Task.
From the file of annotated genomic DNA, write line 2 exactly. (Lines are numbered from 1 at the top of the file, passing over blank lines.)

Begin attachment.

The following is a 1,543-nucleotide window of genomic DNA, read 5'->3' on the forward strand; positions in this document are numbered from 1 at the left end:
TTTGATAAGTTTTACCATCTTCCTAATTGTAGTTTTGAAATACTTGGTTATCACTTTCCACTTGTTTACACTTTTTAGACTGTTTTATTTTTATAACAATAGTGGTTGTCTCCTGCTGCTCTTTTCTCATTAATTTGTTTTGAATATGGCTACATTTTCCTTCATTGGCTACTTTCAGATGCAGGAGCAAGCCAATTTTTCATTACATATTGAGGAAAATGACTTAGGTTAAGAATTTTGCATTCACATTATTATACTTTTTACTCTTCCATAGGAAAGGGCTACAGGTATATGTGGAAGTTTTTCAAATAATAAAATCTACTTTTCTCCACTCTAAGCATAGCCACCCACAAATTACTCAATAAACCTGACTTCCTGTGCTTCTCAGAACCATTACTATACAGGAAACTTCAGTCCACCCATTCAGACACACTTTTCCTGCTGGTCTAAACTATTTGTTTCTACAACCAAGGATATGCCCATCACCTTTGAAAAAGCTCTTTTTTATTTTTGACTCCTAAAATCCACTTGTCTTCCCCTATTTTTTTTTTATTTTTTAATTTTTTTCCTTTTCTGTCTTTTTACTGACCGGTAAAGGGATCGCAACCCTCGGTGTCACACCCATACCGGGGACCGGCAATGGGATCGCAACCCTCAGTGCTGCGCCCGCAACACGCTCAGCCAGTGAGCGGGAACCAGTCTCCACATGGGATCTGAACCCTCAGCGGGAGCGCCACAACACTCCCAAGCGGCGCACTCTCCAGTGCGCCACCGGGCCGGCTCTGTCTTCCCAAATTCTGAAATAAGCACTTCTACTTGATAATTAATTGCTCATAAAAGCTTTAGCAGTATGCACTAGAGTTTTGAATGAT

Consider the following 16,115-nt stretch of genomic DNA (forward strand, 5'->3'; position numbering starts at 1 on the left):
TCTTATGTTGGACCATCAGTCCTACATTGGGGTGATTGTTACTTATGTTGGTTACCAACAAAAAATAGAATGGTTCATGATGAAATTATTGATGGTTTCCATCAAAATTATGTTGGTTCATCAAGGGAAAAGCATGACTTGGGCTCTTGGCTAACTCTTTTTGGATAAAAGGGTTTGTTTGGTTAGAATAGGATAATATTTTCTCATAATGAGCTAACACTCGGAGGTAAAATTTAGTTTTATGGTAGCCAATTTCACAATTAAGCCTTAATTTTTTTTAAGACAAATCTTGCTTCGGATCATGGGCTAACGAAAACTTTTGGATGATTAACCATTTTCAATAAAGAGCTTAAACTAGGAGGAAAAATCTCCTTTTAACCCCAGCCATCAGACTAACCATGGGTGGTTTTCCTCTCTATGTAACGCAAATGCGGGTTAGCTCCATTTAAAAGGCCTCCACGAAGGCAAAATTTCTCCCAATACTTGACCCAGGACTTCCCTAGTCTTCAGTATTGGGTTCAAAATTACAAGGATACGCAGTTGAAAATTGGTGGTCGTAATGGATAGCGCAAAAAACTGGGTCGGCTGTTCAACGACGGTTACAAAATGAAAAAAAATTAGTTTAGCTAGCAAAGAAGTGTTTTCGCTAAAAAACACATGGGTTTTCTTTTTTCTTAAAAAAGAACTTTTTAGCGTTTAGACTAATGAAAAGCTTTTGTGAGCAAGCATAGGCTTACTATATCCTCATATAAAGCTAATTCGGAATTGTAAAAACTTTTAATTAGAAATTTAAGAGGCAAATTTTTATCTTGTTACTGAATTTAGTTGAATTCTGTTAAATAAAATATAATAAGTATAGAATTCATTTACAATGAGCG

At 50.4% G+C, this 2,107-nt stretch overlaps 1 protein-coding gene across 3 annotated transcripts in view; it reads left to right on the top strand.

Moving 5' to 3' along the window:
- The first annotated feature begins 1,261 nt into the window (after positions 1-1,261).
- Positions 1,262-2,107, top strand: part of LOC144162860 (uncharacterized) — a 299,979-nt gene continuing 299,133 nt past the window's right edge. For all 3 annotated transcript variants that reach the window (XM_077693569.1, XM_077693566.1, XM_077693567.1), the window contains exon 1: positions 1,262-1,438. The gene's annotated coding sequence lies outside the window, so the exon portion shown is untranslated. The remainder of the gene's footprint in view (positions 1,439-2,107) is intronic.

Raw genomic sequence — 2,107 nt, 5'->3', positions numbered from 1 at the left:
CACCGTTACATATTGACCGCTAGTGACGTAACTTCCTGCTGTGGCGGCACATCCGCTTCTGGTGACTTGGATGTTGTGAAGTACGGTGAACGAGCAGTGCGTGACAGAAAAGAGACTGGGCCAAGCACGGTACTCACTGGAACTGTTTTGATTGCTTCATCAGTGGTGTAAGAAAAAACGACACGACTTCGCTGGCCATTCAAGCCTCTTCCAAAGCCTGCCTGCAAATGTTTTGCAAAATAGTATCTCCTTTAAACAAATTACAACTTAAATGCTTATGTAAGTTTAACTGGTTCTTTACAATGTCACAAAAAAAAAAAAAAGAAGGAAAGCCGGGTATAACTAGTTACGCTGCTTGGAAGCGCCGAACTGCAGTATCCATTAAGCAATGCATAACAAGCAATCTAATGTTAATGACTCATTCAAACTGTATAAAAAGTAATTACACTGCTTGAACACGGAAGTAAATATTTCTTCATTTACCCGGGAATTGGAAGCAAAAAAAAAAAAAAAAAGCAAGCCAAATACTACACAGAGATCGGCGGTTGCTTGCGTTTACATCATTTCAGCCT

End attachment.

TTTGATAAGTTTTACCATCTTCCTAATTGTAGTTTTGAAATACTTGGTTATCACTTTCCACTTGTTTACACTTTTTAGACTGTTTTATTTTTATAACAATAGTGGTTGTCTCCTGCTGCTCTTTTCTCATTAATTTGTTTTGAATATGGCTACATTTTCCTTCATTGGCTACTTTCAGATGCAGGAGCAAGCCAATTTTTCATTACATATTGAGGAAAATGACTTAGGTTAAGAATTTTGCATTCACATTATTATACTTTTTACTCTTCCATAGGAAAGGGCTACAGGTATATGTGGAAGTTTTTCAAATAATAAAATCTACTTTTCTCCACTCTAAGCATAGCCACCCACAAATTACTCAATAAACCTGACTTCCTGTGCTTCTCAGAACCATTACTATACAGGAAACTTCAGTCCACCCATTCAGACACACTTTTCCTGCTGGTCTAAACTATTTGTTTCTACAACCAAGGATATGCCCATCACCTTTGAAAAAGCTCTTTTTTATTTTTGACTCCTAAAATCCACTTGTCTTCCCCTATTTTTTTTTTATTTTTTAATTTTTTTCCTTTTCTGTCTTTTTACTGACCGGTAAAGGGATCGCAACCCTCGGTGTCACACCCATACCGGGGACCGGCAATGGGATCGCAACCCTCAGTGCTGCGCCCGCAACACGCTCAGCCAGTGAGCGGGAACCAGTCTCCACATGGGATCTGAACCCTCAGCGGGAGCGCCACAACACTCCCAAGCGGCGCACTCTCCAGTGCGCCACCGGGCCGGCTCTGTCTTCCCAAATTCTGAAATAAGCACTTCTACTTGATAATTAATTGCTCATAAAAGCTTTAGCAGTATGCACTAGAGTTTTGAATGAT